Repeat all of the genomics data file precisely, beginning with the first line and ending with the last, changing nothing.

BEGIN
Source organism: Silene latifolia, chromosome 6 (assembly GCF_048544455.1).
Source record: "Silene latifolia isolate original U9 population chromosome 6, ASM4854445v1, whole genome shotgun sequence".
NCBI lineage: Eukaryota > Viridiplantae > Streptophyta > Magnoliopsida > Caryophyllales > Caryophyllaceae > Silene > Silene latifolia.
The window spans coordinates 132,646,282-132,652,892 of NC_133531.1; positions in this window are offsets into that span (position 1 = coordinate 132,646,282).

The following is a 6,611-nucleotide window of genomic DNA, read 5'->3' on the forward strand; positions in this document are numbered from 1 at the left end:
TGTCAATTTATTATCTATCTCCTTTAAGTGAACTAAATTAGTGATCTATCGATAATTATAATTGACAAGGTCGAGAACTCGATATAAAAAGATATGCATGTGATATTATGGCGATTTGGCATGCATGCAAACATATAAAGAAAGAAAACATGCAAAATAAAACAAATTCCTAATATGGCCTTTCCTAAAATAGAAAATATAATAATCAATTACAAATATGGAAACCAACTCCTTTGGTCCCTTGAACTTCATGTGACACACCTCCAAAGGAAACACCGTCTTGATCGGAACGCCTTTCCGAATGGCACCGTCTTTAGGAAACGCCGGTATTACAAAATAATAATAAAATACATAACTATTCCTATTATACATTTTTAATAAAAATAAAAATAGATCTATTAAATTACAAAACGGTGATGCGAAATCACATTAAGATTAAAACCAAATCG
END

Source organism: Silene latifolia, chromosome 6 (assembly GCF_048544455.1).
Source record: "Silene latifolia isolate original U9 population chromosome 6, ASM4854445v1, whole genome shotgun sequence".
NCBI lineage: Eukaryota > Viridiplantae > Streptophyta > Magnoliopsida > Caryophyllales > Caryophyllaceae > Silene > Silene latifolia.
The window spans coordinates 132,646,282-132,652,892 of NC_133531.1; positions in this window are offsets into that span (position 1 = coordinate 132,646,282).

The following is a 6,611-nucleotide window of genomic DNA, read 5'->3' on the forward strand; positions in this document are numbered from 1 at the left end:
TGTCAATTTATTATCTATCTCCTTTAAGTGAACTAAATTAGTGATCTATCGATAATTATAATTGACAAGGTCGAGAACTCGATATAAAAAGATATGCATGTGATATTATGGCGATTTGGCATGCATGCAAACATATAAAGAAAGAAAACATGCAAAATAAAACAAATTCCTAATATGGCCTTTCCTAAAATAGAAAATATAATAATCAATTACAAATATGGAAACCAACTCCTTTGGTCCCTTGAACTTCATGTGACACACCTCCAAAGGAAACACCGTCTTGATCGGAACGCCTTTCCGAATGGCACCGTCTTTAGGAAACGCCGGTATTACAAAATAATAATAAAATACATAACTATTCCTATTATACATTTTTAATAAAAATAAAAATAGATCTATTAAATTACAAAACGGTGATGCGAAATCACATTAAGATTAAAACCAAATCG